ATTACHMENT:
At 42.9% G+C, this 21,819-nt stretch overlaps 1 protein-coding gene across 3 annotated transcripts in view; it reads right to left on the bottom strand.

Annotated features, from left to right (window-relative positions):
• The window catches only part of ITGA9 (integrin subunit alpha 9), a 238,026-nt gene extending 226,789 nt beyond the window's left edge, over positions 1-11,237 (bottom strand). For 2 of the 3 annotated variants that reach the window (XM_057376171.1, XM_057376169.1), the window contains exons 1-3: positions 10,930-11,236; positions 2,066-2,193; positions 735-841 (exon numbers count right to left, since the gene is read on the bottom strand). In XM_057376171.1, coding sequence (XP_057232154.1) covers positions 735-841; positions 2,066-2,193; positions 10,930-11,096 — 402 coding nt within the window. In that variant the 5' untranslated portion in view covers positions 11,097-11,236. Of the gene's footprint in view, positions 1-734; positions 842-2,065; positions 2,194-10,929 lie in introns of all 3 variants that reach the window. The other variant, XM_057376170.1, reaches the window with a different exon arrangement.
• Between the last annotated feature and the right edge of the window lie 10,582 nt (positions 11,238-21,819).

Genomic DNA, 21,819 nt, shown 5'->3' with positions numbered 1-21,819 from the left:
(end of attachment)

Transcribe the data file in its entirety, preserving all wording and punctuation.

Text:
At 42.9% G+C, this 21,819-nt stretch overlaps 1 protein-coding gene across 3 annotated transcripts in view; it reads right to left on the bottom strand.

Annotated features, from left to right (window-relative positions):
• The window catches only part of ITGA9 (integrin subunit alpha 9), a 238,026-nt gene extending 226,789 nt beyond the window's left edge, over positions 1-11,237 (bottom strand). For 2 of the 3 annotated variants that reach the window (XM_057376171.1, XM_057376169.1), the window contains exons 1-3: positions 10,930-11,236; positions 2,066-2,193; positions 735-841 (exon numbers count right to left, since the gene is read on the bottom strand). In XM_057376171.1, coding sequence (XP_057232154.1) covers positions 735-841; positions 2,066-2,193; positions 10,930-11,096 — 402 coding nt within the window. In that variant the 5' untranslated portion in view covers positions 11,097-11,236. Of the gene's footprint in view, positions 1-734; positions 842-2,065; positions 2,194-10,929 lie in introns of all 3 variants that reach the window. The other variant, XM_057376170.1, reaches the window with a different exon arrangement.
• Between the last annotated feature and the right edge of the window lie 10,582 nt (positions 11,238-21,819).

Genomic DNA, 21,819 nt, shown 5'->3' with positions numbered 1-21,819 from the left: